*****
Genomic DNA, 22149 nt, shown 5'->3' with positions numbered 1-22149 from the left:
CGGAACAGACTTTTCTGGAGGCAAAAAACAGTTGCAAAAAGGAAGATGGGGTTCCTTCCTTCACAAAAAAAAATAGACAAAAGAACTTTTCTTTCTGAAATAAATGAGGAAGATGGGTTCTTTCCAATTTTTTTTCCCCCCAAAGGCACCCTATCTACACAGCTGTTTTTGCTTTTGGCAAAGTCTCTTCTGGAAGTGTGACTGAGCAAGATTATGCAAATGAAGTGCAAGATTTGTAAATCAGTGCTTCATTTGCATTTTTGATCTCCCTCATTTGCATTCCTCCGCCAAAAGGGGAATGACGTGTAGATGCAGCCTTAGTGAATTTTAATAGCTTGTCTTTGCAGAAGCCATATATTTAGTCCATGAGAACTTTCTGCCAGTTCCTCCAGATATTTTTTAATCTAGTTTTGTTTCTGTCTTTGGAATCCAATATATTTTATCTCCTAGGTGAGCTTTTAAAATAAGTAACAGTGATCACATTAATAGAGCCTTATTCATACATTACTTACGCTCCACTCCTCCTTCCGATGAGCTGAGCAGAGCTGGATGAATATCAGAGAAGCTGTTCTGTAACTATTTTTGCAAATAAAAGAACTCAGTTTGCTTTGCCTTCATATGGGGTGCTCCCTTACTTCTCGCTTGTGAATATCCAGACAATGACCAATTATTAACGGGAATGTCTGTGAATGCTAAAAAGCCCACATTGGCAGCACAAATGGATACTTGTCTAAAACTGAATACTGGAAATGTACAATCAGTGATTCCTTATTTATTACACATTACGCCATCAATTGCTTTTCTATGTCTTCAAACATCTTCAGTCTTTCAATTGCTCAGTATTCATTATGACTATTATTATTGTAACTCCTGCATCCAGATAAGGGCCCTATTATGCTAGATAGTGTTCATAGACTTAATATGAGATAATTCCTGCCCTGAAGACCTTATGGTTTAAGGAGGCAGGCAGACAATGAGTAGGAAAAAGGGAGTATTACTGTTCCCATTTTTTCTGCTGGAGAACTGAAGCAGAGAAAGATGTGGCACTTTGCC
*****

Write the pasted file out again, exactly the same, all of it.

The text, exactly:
Genomic DNA, 22149 nt, shown 5'->3' with positions numbered 1-22149 from the left:
CGGAACAGACTTTTCTGGAGGCAAAAAACAGTTGCAAAAAGGAAGATGGGGTTCCTTCCTTCACAAAAAAAAATAGACAAAAGAACTTTTCTTTCTGAAATAAATGAGGAAGATGGGTTCTTTCCAATTTTTTTTCCCCCCAAAGGCACCCTATCTACACAGCTGTTTTTGCTTTTGGCAAAGTCTCTTCTGGAAGTGTGACTGAGCAAGATTATGCAAATGAAGTGCAAGATTTGTAAATCAGTGCTTCATTTGCATTTTTGATCTCCCTCATTTGCATTCCTCCGCCAAAAGGGGAATGACGTGTAGATGCAGCCTTAGTGAATTTTAATAGCTTGTCTTTGCAGAAGCCATATATTTAGTCCATGAGAACTTTCTGCCAGTTCCTCCAGATATTTTTTAATCTAGTTTTGTTTCTGTCTTTGGAATCCAATATATTTTATCTCCTAGGTGAGCTTTTAAAATAAGTAACAGTGATCACATTAATAGAGCCTTATTCATACATTACTTACGCTCCACTCCTCCTTCCGATGAGCTGAGCAGAGCTGGATGAATATCAGAGAAGCTGTTCTGTAACTATTTTTGCAAATAAAAGAACTCAGTTTGCTTTGCCTTCATATGGGGTGCTCCCTTACTTCTCGCTTGTGAATATCCAGACAATGACCAATTATTAACGGGAATGTCTGTGAATGCTAAAAAGCCCACATTGGCAGCACAAATGGATACTTGTCTAAAACTGAATACTGGAAATGTACAATCAGTGATTCCTTATTTATTACACATTACGCCATCAATTGCTTTTCTATGTCTTCAAACATCTTCAGTCTTTCAATTGCTCAGTATTCATTATGACTATTATTATTGTAACTCCTGCATCCAGATAAGGGCCCTATTATGCTAGATAGTGTTCATAGACTTAATATGAGATAATTCCTGCCCTGAAGACCTTATGGTTTAAGGAGGCAGGCAGACAATGAGTAGGAAAAAGGGAGTATTACTGTTCCCATTTTTTCTGCTGGAGAACTGAAGCAGAGAAAGATGTGGCACTTTGCC